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Back-up and Disaster Recovery for Dummies

By 15th Nov 2019No Comments

The simple description of backup and disaster recovery is the process of creating a copy of critical files to a separate location used to protect you or your company from data loss which can then be restored in the event of data loss. Disaster recovery is a preventive measure that should be put in place that covers all areas with getting your business back up and running in the event of a disaster.  

Not sure if you need disaster recovery? Ask yourself, if something were to happen: how long would it take to get your business up and running again, how long would it take to restore your data from your external drive, what happens if your external drive is faulty or hasn’t been backing up.  

The disaster recovery is considering these questions and should be designed according to your personal or business requirements in securing your data.  

There are different backup methods you could implement such as file backup, cloud backup, NAS backup, offsite location, and replication disaster recovery zone.  

It’s highly recommended that your data is backed up to separate systems and different mediums. For example, if you have a server or have external drives in a rotation that get swapped out daily and one disk gets taken off-site, one drive is stored in a fireproof safe and one disk would be plugged into the server overnight. The next medium you could look at would be a NAS that sits in your office which a daily, weekly, monthly back up is scheduled and has been segregated from your network in the event of a virus corrupting the data. In this event, you should also look at keeping the data in a secure location in the cloud.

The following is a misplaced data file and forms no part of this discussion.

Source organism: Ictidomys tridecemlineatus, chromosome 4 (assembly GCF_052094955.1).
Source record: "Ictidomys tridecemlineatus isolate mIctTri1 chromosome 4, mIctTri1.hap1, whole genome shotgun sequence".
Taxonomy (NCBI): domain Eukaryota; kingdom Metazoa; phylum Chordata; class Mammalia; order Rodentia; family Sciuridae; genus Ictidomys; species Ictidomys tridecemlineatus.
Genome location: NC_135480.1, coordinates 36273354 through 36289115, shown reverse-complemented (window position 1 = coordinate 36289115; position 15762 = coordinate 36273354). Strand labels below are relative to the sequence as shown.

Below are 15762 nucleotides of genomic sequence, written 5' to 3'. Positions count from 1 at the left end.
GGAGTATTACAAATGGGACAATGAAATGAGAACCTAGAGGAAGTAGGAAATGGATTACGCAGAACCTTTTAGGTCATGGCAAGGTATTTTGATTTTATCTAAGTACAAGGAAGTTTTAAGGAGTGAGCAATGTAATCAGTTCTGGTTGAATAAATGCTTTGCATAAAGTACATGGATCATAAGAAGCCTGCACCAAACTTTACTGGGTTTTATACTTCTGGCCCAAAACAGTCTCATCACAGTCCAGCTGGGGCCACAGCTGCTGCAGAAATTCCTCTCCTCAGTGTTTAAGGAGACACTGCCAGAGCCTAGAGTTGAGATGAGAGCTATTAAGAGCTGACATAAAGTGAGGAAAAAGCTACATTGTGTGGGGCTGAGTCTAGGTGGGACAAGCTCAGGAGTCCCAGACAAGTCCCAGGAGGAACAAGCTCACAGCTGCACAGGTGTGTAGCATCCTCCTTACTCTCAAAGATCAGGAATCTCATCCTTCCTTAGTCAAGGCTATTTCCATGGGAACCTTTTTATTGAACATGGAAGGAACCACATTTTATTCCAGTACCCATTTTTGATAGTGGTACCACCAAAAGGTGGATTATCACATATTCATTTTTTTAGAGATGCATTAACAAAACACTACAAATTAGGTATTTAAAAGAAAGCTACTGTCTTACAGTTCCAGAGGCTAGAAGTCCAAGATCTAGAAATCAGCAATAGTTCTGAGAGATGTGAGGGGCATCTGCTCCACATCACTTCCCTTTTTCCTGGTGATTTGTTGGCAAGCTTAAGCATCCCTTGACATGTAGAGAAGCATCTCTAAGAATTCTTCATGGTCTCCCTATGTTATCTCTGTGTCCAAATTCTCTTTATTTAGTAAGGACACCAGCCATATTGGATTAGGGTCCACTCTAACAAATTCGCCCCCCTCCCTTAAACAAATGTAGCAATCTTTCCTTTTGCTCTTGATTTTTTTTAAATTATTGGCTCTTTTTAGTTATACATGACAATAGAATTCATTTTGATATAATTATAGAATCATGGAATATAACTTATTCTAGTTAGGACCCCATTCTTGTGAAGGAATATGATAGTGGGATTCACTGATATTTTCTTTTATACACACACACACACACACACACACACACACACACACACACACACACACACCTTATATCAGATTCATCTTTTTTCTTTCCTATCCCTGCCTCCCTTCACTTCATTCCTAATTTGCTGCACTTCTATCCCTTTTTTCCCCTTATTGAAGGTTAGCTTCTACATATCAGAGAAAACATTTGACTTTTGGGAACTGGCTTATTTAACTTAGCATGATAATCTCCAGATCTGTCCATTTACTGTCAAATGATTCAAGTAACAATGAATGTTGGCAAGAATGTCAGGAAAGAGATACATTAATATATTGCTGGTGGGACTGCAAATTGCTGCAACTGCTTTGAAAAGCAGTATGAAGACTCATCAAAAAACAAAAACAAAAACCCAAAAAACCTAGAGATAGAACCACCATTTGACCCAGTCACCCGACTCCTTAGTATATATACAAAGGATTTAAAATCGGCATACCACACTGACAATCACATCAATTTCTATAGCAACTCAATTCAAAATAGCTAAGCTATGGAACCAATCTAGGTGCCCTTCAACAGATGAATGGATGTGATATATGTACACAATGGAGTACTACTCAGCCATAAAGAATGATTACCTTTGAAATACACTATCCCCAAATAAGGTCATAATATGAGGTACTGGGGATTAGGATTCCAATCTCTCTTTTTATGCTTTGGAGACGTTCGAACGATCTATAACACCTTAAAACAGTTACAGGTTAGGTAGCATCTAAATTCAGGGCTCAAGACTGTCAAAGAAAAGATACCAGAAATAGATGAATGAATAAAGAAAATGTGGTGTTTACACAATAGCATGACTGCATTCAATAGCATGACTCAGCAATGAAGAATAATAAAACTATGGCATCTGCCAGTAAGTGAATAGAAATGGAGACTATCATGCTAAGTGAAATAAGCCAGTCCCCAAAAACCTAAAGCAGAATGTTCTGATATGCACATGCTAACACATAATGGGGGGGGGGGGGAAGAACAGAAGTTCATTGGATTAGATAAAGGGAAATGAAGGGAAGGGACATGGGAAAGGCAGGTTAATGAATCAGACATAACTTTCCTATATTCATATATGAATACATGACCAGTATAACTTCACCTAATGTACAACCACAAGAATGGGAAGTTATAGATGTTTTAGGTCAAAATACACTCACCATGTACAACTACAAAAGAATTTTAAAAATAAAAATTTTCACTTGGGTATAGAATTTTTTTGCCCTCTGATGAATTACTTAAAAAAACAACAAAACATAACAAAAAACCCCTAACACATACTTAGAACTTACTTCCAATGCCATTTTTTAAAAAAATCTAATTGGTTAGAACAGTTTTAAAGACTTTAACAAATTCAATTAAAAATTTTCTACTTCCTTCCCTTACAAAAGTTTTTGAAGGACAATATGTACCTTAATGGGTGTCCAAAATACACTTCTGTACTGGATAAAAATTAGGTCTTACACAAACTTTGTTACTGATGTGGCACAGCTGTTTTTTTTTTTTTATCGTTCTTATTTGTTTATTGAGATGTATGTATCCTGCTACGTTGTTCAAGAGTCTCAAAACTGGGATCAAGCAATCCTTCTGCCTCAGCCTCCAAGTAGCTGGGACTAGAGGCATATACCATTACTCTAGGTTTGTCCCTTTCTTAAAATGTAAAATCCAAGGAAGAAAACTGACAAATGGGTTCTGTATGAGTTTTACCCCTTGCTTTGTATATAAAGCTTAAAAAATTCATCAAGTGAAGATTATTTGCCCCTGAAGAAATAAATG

You must take into consideration how long it would take for a backup to run, how long will it take to restore your pc and data to be fully restored and to be operational again  

RTO (Recovery Time Objective) which is how quickly do you need to recover your IT infrastructure and services.  

RPO (Recovery Point Objective) is a tolerable amount of data that we can be lost on the amount of time to restore after a disaster occurs and the last backup was completed. An example would be if your backup ran 24 hours ago and a disaster occurs the last Recovery point would be when the last backup was run.  

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